About Kwanzaa - http://www.officialkwanzaawebsite.org

Kwanzaa was created in 1966 by Dr. Maulana Karenga, professor of Africana Studies at California State University, Long Beach, author and scholar-activist who stresses the indispensable need to preserve, continually revitalize and promote African American culture.

Finally, it is important to note Kwanzaa is a cultural holiday, not a religious one, thus available to and practiced by Africans of all religious faiths who come together based on the rich, ancient and varied common ground of their Africanness.

Celebrating Kwanzaa
 

Preparation

There is a traditionally established way of celebrating Kwanzaa. We should therefore observe these guidelines to make our Kwanzaa the most beautiful and engaging one and to keep the tradition. Without definite guidelines and core values and practices there is no holiday. Kikombe cha Umoja - The Unity Cup

  First, you should come to the celebration with a profound respect for its values, symbols and practices and do nothing to violate its integrity, beauty and expansive meaning.   Secondly, you should not mix the Kwanzaa holiday or its symbols, values and practice with any other culture. This would violate the principles of Kujichagulia (Self-Determination) and thus violate the integrity of the holiday.

  Thirdly, choose the best and most beautiful items to celebrate Kwanzaa. This means taking time to plan and select the most beautiful objects of art, colorful African cloth, fresh fruits and vegetables, etc. so that every object used represents African culture and your commitment to the holiday in the best of ways.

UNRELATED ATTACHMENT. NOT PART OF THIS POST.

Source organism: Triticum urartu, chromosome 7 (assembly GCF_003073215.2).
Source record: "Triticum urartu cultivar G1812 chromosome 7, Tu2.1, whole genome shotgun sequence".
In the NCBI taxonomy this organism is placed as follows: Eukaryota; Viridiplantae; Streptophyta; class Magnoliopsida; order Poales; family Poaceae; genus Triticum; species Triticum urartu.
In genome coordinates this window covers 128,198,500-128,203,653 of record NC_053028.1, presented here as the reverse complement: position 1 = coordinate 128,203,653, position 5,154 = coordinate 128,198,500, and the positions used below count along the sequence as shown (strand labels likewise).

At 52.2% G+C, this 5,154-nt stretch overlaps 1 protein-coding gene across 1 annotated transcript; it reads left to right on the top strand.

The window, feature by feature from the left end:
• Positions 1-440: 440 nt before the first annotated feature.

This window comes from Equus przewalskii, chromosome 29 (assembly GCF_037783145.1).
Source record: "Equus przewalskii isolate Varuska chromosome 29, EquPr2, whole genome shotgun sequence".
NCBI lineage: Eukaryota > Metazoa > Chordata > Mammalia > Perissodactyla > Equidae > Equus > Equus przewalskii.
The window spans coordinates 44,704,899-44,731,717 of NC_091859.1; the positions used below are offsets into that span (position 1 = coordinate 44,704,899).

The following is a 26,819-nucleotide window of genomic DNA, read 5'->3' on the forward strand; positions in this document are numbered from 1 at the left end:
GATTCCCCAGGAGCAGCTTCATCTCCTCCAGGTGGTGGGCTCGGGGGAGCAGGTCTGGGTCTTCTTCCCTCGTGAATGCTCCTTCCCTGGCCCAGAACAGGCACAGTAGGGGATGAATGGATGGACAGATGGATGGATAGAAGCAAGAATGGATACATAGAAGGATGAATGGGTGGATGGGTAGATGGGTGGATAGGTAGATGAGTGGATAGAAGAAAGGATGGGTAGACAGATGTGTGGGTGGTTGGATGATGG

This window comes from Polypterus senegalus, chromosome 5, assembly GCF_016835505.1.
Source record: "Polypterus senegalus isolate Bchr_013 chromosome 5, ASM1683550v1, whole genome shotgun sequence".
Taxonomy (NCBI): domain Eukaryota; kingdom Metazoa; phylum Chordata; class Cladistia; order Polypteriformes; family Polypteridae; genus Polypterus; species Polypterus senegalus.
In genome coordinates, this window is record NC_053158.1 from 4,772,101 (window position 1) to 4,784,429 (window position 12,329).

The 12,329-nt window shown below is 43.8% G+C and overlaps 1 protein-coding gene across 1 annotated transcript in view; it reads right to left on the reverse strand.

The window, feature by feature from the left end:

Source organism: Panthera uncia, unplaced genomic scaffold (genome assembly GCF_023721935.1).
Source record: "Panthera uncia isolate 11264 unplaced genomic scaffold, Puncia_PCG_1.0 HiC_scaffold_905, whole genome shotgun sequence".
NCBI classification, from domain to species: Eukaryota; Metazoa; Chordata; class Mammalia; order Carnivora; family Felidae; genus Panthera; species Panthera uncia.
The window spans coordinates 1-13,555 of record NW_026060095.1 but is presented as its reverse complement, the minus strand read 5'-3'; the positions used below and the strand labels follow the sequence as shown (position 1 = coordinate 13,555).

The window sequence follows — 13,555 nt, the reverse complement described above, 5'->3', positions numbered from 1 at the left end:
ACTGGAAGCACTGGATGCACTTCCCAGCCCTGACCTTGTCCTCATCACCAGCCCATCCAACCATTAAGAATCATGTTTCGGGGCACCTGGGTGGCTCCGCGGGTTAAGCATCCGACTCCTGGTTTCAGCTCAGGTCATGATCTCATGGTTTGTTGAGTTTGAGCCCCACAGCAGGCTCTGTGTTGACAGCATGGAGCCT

The Nguzo Saba - The Seven Principles of Kwanzaa
NGUZO SABA
(The Seven Principles)

Kwanzaa Symbol - Umoja (unity)
Umoja (Unity)
To strive for and maintain unity in the family, community, nation and race.
Kwanzaa symbol- Kujichagulia (self-determination
Kujichagulia (Self-Determination)
To define ourselves, name ourselves, create for ourselves and speak for ourselves.
Kwanzaa Symbol - Ujima (collective work and responsibility)
Ujima (Collective Work and Responsibility)
To build and maintain our community together and make our brother's and sister's problems our problems and to solve them together.
Ujamaa (Cooperative Economics)
To build and maintain our own stores, shops and other businesses and to profit from them together.
Kwanzaa symbols - Nia (purpose)
Nia (Purpose)
To make our collective vocation the building and developing of our community in order to restore our people to their traditional greatness.
Kwanzaa symbol - Kuumba (Creativity)
Kuumba (Creativity)
To do always as much as we can, in the way we can, in order to leave our community more beautiful and beneficial than we inherited it.
Kwanzaa symbol - Imani (faith)
Imani (Faith)
To believe with all our heart in our people, our parents, our teachers, our leaders and the righteousness and victory of our struggle.
           ­ Maulana Karenga